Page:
Islam is the foundation of moral commitments for the overwhelming majority of Muslims, and is increasingly becoming the source of legitimacy for state power and law. Yet the post-colonial state in Muslim societies has done little to encourage debate in the area of Islamic law. The increased interest in adopting legal codes based in Islamic values, leaves the majority of Muslims with outdated legal codes that were intended for societies with markedly different social and political organizations and cultures.


The apostasy controversy highlights the importance of allowing Islamic reformers more say in public debate about political and legal reforms, and demonstrates the extent to which world powers undercut cultural and religious reforms by backing autocratic regimes that crack down on Muslim reformers in the name of combating political Islam. To legitimize their political rule and enlist the support of religious voices, autocratic rulers often align themselves with traditional religious scholars, who embrace a literalist understanding of shariah and perpetuate rigid and anti-reform agenda in Muslim societies.


Traditionalist scholars have long embraced classical positions on apostasy that consider the rejection of Islam as a capital crime, punishable by death. This uncritical embrace is at the heart of the drama that was played in the case of the Afghan convert to Christianity, and which will more likely be repeated until the debate about shariah reform and its relevance to state and civil law is examined and elaborated by authentic Muslim voices.


Tradition and Traditionalism


At the heart of the apparent conflict between Islamic and democratic traditions is a static and stagnant approach to understanding Islamic law. The conflict stems mainly from a literalist understanding of the revelatory sources, i.e. the Quran and Sunnah (the Prophet tradition), and the body of Islamic jurisprudence derived from them through the exercise of juristic reasoning. The latter includes customary traditions (urf) incorporated by jurists into the body of Islamic Law, as well as the various inferential tools used to derive the rules of Islamic jurisprudence from their sources, such as analogy (qiyas), pubic interest (maslaha mursalah), and community consensus (ijma). With the marginalization of Islamic juristic learning and the restriction of public debate on Islamic Law by the state, and the traditionalist jurists allied with it, a literalist approach of Islamic law has become rampant in many Muslim societies.


Under such climate, the most rigid and literalist interpretations of Islamic sources prevail, while enlightened and reformist views are suppressed and marginalized. The voices of many enlightened contemporary scholars such as those of Rashid al-Ghanoushi, Hassan al-Turabi, Jawdat Said, and others, who reject the literalist interpretation of the Islamic sources are pushed to the side, as these individuals have been persecuted for taking critical positions against the authoritarian regimes that rule their societies.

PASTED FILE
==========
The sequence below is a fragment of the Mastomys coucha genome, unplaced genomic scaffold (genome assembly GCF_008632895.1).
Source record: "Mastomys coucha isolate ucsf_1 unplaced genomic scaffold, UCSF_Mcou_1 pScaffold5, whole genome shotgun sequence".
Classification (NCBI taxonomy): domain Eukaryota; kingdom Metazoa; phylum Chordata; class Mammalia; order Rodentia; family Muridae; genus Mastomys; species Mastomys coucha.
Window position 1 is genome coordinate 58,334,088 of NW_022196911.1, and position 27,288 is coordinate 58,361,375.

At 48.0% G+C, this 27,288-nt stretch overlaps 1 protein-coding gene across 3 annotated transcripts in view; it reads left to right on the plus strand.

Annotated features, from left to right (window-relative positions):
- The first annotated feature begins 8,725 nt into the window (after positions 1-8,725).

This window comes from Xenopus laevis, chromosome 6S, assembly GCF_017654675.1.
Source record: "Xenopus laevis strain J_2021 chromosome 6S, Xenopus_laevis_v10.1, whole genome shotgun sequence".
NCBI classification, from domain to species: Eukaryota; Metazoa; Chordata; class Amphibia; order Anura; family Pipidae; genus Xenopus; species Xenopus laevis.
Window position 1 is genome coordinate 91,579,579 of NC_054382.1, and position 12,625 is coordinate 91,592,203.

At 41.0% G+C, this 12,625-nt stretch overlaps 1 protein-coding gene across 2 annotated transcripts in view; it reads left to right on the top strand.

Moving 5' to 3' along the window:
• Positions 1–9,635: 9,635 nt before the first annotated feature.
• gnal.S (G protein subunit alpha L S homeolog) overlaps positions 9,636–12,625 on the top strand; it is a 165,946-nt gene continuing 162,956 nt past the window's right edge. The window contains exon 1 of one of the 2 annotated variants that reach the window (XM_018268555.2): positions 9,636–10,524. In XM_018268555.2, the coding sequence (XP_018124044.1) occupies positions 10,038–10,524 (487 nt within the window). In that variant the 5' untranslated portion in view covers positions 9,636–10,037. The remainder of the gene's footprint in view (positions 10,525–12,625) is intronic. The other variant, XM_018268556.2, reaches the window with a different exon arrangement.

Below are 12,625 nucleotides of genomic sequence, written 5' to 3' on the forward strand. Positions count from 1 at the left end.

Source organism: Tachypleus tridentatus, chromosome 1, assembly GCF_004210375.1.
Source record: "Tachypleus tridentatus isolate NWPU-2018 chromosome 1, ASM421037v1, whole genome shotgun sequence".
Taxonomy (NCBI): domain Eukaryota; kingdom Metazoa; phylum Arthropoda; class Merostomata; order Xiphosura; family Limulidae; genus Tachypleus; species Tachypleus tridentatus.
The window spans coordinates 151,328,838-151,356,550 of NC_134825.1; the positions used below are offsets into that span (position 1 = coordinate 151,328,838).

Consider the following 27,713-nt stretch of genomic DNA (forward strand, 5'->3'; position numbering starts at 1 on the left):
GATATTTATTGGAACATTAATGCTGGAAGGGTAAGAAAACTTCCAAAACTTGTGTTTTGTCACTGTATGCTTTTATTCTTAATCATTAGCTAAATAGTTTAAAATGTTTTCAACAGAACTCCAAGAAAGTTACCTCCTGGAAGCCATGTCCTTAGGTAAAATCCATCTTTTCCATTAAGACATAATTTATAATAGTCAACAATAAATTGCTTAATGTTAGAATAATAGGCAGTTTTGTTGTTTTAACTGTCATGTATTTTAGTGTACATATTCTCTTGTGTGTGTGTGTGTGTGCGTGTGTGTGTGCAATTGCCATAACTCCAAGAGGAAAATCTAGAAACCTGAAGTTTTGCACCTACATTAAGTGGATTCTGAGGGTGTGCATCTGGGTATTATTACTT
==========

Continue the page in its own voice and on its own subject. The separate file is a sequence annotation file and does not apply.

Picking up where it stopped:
The Quran is Clear on Religious Freedom


There is ample evidence in the Quran that individuals should be able to accept or reject a particular faith on the basis of personal conviction, and that no amount of external pressure or compulsion should be permitted: No compulsion in religion: truth stands out clear from error.(2:256) If it had been the Lords will, they would have believed All who are on earth!  Will you then compel mankind, against their will, to believe! (10:99)


By emphasizing peoples right to freely follow their conviction, the Quran reiterates a long standing position, which it traces back to one of the earliest known Prophets, Noah:  He [Noah] said: O my people! See if I have a clear sign from my Lord, and that he has sent mercy unto me, but that the mercy has been obscured from your sight?  Shall we compel you to accept it when you are averse to it! (11:28).


The message of freedom of belief and conviction, and the call to religious tolerance is reiterated time and again through various Prophets, as it is quite apparent in the message of Prophet Shuaib to his people: And if there is a party among you that believes in the message with which I have been sent, and a party which does not believe, hold yourselves in patience until Allah does decide between us: for He is the best to decide. When Shuaibs people threatened him with expulsion, he protested strongly citing his freedom to choose his faith: The leaders, the arrogant party among his people, said: O Shuaib! We shall certainly drive you out of our city, and those who believe with you, or else you shall have to return to our ways and religion.  He said: What! Even though we do not wish to do so.(7:86-7).


Not only does the Quran recognize the individuals right to freedom of conviction, but it also recognizes his/her moral freedom to act on the basis of their conviction: Say: O my people!  Do whatever you may:  I will do (my part).  But soon will you know on whom an anguish of ignoring shall be visited, and on whom descends an anguish that abide(39: 39-40).  Say:  Everyone acts according to his own disposition:  But your Lord knows best who it is that is best guided on the way. (17:84).


The principle that the larger community has no right to interfere in ones choices of faith and conviction can be seen, further, in the fact that the Quran emphasizes that the individual is accountable for the moral choices he or she makes in this life to their Creator alone: O you who believe!  Guard your own souls:  If you follow (right) guidance, no hurt can come to you from those who stray.  The goal of you all is God:  It is He that will show you the truth of all that you do. (5:105). So if they dispute with you, say:  I have submitted my whole self to God and so have those who follow me.  And say to the People of the Book and to those who are unlearned: Do you (also) submit yourselves?  If they do, they are in right guidance.  But if they turn back, your duty is to convey the message; and in Gods sight are (all) His servants.(3:20)